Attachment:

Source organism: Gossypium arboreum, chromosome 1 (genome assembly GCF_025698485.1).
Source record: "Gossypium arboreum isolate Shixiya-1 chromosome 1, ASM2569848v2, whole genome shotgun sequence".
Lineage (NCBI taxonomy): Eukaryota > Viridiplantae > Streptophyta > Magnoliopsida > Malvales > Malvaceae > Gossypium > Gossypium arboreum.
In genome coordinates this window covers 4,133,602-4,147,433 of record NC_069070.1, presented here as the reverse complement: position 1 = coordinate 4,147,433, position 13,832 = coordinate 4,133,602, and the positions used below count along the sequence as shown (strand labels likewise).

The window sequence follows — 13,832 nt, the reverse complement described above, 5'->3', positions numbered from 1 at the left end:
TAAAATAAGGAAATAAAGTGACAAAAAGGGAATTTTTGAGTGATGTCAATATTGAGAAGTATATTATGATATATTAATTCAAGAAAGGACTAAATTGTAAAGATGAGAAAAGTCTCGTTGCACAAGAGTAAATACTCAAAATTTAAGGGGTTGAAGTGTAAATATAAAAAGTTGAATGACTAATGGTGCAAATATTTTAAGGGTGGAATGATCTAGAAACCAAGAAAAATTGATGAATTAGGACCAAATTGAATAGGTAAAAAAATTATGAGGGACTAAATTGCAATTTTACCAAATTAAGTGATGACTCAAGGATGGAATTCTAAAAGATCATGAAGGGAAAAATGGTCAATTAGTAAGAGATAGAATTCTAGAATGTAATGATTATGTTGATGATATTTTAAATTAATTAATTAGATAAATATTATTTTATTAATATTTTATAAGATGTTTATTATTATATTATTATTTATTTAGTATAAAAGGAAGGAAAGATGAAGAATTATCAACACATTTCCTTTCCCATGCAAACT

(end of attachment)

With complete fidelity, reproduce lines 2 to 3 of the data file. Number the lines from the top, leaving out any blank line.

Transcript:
Source record: "Gossypium arboreum isolate Shixiya-1 chromosome 1, ASM2569848v2, whole genome shotgun sequence".
Lineage (NCBI taxonomy): Eukaryota > Viridiplantae > Streptophyta > Magnoliopsida > Malvales > Malvaceae > Gossypium > Gossypium arboreum.